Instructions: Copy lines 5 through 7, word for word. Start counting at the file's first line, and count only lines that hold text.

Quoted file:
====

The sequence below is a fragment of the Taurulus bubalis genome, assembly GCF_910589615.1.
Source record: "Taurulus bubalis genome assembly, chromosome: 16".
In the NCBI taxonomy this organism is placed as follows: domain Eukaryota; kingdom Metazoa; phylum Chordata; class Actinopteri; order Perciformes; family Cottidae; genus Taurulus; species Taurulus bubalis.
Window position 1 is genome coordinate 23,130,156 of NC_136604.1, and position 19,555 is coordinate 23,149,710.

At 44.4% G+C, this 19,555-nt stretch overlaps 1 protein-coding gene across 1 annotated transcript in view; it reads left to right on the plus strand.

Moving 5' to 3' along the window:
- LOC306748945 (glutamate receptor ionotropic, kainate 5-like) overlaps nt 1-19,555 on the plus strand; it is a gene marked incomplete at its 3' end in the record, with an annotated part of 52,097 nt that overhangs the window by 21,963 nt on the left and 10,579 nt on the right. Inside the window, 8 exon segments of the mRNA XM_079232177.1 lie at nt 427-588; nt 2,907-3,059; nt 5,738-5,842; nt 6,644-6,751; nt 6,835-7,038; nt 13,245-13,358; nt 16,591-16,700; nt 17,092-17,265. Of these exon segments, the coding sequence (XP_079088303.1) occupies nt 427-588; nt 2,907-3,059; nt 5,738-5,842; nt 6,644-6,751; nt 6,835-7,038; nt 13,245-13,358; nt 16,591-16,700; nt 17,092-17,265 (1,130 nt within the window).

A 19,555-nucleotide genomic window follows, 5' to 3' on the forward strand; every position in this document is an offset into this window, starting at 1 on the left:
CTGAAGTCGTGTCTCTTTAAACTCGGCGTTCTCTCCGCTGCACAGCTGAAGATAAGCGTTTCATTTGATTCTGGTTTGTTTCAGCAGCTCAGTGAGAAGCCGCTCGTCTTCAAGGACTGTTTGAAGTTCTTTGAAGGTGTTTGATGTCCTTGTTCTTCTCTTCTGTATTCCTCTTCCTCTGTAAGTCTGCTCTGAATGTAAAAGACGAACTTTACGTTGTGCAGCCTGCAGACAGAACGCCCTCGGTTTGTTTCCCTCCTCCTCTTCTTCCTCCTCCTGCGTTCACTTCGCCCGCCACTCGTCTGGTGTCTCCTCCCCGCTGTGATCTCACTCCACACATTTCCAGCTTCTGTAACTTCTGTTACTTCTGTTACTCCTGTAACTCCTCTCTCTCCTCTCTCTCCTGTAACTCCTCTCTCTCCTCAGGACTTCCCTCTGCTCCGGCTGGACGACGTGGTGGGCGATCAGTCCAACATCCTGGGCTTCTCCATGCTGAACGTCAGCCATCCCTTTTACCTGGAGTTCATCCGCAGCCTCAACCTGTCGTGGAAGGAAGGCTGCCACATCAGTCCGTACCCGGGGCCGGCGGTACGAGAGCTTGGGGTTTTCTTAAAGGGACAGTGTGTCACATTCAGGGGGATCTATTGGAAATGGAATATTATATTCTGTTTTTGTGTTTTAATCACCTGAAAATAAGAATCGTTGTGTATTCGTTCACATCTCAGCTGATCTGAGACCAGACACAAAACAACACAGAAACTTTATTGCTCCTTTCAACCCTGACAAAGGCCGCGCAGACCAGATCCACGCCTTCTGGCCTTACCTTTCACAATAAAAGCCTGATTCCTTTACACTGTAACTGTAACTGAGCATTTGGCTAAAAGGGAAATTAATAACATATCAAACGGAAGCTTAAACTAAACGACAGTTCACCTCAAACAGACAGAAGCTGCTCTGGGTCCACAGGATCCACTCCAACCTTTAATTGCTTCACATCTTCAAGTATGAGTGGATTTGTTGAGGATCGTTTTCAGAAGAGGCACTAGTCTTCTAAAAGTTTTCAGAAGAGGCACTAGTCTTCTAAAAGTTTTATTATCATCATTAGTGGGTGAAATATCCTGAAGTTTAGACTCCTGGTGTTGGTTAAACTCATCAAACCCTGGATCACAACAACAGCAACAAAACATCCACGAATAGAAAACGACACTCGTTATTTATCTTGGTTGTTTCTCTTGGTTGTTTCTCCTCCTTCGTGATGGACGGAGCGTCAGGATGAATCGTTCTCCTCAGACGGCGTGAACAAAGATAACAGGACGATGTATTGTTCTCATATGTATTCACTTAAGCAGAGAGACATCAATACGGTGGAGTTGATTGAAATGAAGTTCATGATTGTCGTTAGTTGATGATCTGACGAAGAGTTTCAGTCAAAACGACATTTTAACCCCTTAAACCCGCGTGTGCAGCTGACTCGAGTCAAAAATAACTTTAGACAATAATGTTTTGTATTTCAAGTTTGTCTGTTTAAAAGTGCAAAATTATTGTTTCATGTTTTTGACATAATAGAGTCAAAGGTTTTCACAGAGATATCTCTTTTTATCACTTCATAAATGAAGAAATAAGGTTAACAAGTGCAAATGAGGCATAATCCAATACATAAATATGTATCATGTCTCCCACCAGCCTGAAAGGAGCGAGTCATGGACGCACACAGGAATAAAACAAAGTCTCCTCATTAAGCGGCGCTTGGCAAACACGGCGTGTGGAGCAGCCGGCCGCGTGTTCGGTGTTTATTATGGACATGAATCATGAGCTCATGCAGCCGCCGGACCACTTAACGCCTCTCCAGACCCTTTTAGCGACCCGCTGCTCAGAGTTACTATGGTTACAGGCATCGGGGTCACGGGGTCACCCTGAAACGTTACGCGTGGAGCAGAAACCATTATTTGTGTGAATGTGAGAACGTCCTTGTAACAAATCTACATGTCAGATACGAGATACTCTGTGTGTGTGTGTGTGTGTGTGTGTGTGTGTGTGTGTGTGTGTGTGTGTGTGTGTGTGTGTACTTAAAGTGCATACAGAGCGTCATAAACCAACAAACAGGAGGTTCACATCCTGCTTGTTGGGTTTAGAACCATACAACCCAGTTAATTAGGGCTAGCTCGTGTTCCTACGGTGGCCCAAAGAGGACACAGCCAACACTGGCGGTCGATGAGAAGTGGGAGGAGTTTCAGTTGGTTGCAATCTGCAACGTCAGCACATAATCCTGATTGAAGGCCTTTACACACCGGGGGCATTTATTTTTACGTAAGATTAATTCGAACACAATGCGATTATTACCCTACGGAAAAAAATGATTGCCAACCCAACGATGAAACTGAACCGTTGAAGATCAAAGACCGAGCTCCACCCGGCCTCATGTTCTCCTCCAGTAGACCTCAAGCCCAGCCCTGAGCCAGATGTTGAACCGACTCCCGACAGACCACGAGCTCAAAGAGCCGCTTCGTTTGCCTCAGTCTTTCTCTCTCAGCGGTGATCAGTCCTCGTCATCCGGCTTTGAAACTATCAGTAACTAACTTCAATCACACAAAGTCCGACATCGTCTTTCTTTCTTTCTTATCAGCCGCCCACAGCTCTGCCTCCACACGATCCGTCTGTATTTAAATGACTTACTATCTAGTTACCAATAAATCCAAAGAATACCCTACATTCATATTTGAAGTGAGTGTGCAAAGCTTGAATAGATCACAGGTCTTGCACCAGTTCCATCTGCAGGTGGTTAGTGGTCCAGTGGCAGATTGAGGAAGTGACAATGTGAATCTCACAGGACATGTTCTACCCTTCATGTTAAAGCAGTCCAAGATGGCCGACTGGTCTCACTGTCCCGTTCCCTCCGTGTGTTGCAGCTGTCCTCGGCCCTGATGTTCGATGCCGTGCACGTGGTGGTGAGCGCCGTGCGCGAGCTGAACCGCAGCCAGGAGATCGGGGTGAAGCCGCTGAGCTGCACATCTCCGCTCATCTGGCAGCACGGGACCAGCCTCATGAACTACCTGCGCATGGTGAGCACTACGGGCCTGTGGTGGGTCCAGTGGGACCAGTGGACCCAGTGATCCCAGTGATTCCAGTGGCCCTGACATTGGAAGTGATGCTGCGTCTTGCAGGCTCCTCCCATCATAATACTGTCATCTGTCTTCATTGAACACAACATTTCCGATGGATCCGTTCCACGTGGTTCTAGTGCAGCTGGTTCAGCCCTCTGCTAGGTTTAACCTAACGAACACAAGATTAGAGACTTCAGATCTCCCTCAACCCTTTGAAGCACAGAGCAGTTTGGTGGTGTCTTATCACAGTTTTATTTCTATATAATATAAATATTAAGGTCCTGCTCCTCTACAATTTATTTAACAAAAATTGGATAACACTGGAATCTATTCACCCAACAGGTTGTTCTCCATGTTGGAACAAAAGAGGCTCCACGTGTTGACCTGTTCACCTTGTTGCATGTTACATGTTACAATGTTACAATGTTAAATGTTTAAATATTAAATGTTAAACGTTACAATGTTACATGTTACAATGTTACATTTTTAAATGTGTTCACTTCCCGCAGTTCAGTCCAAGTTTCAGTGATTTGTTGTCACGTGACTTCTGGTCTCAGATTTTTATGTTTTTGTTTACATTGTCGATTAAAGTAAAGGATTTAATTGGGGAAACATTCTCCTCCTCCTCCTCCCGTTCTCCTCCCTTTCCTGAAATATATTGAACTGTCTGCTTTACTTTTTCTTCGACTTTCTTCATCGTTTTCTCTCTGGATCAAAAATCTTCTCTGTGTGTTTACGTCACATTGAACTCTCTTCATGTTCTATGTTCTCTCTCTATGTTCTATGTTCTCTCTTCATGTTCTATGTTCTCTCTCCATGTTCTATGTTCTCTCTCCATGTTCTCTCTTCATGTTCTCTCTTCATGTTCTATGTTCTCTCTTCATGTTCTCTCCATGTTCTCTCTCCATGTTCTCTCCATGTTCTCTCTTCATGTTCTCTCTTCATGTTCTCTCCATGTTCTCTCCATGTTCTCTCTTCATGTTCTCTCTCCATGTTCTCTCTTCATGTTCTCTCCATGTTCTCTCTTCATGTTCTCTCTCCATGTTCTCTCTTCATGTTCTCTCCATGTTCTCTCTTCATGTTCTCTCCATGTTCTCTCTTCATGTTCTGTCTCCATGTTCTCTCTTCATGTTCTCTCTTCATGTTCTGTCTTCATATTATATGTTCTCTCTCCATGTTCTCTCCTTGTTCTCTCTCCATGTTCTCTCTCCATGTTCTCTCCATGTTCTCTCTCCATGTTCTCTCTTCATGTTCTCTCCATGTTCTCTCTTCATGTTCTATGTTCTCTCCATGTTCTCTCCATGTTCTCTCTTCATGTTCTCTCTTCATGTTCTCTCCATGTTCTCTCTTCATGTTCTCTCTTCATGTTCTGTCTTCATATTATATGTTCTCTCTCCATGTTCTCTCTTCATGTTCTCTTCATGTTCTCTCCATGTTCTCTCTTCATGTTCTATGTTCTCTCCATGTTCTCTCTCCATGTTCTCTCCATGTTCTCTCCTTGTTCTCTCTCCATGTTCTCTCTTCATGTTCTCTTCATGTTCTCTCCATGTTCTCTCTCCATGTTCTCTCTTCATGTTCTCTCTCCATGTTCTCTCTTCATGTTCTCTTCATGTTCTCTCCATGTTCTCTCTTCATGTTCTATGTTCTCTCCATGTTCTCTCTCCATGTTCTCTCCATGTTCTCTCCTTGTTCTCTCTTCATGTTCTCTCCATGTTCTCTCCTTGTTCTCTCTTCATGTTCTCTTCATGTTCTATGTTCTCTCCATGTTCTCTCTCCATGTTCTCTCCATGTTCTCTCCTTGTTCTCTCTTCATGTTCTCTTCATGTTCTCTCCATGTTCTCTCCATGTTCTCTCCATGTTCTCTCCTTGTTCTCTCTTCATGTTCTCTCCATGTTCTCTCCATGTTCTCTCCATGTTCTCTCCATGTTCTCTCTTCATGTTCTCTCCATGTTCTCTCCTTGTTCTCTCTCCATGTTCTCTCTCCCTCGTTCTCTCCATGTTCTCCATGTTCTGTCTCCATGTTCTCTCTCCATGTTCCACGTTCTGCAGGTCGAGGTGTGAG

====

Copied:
At 44.4% G+C, this 19,555-nt stretch overlaps 1 protein-coding gene across 1 annotated transcript in view; it reads left to right on the plus strand.

Moving 5' to 3' along the window:
- LOC306748945 (glutamate receptor ionotropic, kainate 5-like) overlaps nt 1-19,555 on the plus strand; it is a gene marked incomplete at its 3' end in the record, with an annotated part of 52,097 nt that overhangs the window by 21,963 nt on the left and 10,579 nt on the right. Inside the window, 8 exon segments of the mRNA XM_079232177.1 lie at nt 427-588; nt 2,907-3,059; nt 5,738-5,842; nt 6,644-6,751; nt 6,835-7,038; nt 13,245-13,358; nt 16,591-16,700; nt 17,092-17,265. Of these exon segments, the coding sequence (XP_079088303.1) occupies nt 427-588; nt 2,907-3,059; nt 5,738-5,842; nt 6,644-6,751; nt 6,835-7,038; nt 13,245-13,358; nt 16,591-16,700; nt 17,092-17,265 (1,130 nt within the window).